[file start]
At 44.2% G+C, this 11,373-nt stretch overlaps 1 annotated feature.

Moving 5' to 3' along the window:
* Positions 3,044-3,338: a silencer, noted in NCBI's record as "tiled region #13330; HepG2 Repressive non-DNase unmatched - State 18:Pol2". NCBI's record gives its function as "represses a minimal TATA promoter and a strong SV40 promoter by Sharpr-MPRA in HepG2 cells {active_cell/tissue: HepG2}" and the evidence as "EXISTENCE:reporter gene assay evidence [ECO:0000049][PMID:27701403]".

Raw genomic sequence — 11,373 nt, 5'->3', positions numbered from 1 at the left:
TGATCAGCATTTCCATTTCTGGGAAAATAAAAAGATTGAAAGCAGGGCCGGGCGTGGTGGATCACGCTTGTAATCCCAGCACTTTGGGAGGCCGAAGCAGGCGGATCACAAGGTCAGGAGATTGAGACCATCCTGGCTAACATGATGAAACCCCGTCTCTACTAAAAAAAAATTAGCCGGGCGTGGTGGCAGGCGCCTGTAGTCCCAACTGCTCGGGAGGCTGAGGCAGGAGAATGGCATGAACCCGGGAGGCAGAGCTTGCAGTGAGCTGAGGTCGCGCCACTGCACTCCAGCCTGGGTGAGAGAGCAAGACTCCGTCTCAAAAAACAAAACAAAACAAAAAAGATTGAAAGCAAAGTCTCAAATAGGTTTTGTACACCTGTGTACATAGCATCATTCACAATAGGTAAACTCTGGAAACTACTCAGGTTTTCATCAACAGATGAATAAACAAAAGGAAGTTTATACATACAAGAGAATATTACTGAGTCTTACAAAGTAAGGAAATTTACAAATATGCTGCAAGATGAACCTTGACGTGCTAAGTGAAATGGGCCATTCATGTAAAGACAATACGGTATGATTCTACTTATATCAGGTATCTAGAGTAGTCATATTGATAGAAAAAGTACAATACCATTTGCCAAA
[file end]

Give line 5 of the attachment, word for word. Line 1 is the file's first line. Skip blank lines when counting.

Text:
TGATCAGCATTTCCATTTCTGGGAAAATAAAAAGATTGAAAGCAGGGCCGGGCGTGGTGGATCACGCTTGTAATCCCAGCACTTTGGGAGGCCGAAGCAGGCGGATCACAAGGTCAGGAGATTGAGACCATCCTGGCTAACATGATGAAACCCCGTCTCTACTAAAAAAAAATTAGCCGGGCGTGGTGGCAGGCGCCTGTAGTCCCAACTGCTCGGGAGGCTGAGGCAGGAGAATGGCATGAACCCGGGAGGCAGAGCTTGCAGTGAGCTGAGGTCGCGCCACTGCACTCCAGCCTGGGTGAGAGAGCAAGACTCCGTCTCAAAAAACAAAACAAAACAAAAAAGATTGAAAGCAAAGTCTCAAATAGGTTTTGTACACCTGTGTACATAGCATCATTCACAATAGGTAAACTCTGGAAACTACTCAGGTTTTCATCAACAGATGAATAAACAAAAGGAAGTTTATACATACAAGAGAATATTACTGAGTCTTACAAAGTAAGGAAATTTACAAATATGCTGCAAGATGAACCTTGACGTGCTAAGTGAAATGGGCCATTCATGTAAAGACAATACGGTATGATTCTACTTATATCAGGTATCTAGAGTAGTCATATTGATAGAAAAAGTACAATACCATTTGCCAAA